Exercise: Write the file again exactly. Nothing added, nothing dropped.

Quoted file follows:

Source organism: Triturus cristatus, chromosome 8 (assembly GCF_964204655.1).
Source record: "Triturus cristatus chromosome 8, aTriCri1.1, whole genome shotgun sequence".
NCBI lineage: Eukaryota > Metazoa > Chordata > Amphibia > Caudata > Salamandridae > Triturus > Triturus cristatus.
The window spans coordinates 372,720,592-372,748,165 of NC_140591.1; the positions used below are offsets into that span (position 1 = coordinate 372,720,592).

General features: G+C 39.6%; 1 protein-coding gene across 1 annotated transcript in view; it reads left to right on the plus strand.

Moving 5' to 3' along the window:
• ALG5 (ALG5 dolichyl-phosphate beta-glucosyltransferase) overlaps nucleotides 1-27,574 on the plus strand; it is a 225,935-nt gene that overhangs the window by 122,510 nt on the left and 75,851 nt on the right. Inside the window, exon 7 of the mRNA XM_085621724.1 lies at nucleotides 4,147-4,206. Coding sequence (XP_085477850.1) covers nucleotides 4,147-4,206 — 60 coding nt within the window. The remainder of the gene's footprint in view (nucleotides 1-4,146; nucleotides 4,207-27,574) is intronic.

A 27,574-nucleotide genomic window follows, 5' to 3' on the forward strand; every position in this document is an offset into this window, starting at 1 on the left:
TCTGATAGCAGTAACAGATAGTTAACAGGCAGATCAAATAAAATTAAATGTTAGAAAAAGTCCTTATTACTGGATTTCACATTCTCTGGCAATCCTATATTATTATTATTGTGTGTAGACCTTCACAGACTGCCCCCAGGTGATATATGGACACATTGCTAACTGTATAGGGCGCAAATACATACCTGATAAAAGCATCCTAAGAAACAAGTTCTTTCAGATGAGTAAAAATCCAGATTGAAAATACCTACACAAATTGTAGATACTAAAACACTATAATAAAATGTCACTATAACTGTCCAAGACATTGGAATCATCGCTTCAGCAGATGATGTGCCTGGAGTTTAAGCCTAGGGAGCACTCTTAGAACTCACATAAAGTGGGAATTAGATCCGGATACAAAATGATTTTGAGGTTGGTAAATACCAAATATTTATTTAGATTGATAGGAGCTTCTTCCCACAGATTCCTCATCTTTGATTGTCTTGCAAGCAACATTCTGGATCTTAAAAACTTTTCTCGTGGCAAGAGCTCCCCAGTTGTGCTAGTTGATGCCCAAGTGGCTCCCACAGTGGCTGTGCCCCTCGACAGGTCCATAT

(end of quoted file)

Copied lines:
Source organism: Triturus cristatus, chromosome 8 (assembly GCF_964204655.1).
Source record: "Triturus cristatus chromosome 8, aTriCri1.1, whole genome shotgun sequence".
NCBI lineage: Eukaryota > Metazoa > Chordata > Amphibia > Caudata > Salamandridae > Triturus > Triturus cristatus.
The window spans coordinates 372,720,592-372,748,165 of NC_140591.1; the positions used below are offsets into that span (position 1 = coordinate 372,720,592).

General features: G+C 39.6%; 1 protein-coding gene across 1 annotated transcript in view; it reads left to right on the plus strand.

Moving 5' to 3' along the window:
• ALG5 (ALG5 dolichyl-phosphate beta-glucosyltransferase) overlaps nucleotides 1-27,574 on the plus strand; it is a 225,935-nt gene that overhangs the window by 122,510 nt on the left and 75,851 nt on the right. Inside the window, exon 7 of the mRNA XM_085621724.1 lies at nucleotides 4,147-4,206. Coding sequence (XP_085477850.1) covers nucleotides 4,147-4,206 — 60 coding nt within the window. The remainder of the gene's footprint in view (nucleotides 1-4,146; nucleotides 4,207-27,574) is intronic.

A 27,574-nucleotide genomic window follows, 5' to 3' on the forward strand; every position in this document is an offset into this window, starting at 1 on the left:
TCTGATAGCAGTAACAGATAGTTAACAGGCAGATCAAATAAAATTAAATGTTAGAAAAAGTCCTTATTACTGGATTTCACATTCTCTGGCAATCCTATATTATTATTATTGTGTGTAGACCTTCACAGACTGCCCCCAGGTGATATATGGACACATTGCTAACTGTATAGGGCGCAAATACATACCTGATAAAAGCATCCTAAGAAACAAGTTCTTTCAGATGAGTAAAAATCCAGATTGAAAATACCTACACAAATTGTAGATACTAAAACACTATAATAAAATGTCACTATAACTGTCCAAGACATTGGAATCATCGCTTCAGCAGATGATGTGCCTGGAGTTTAAGCCTAGGGAGCACTCTTAGAACTCACATAAAGTGGGAATTAGATCCGGATACAAAATGATTTTGAGGTTGGTAAATACCAAATATTTATTTAGATTGATAGGAGCTTCTTCCCACAGATTCCTCATCTTTGATTGTCTTGCAAGCAACATTCTGGATCTTAAAAACTTTTCTCGTGGCAAGAGCTCCCCAGTTGTGCTAGTTGATGCCCAAGTGGCTCCCACAGTGGCTGTGCCCCTCGACAGGTCCATAT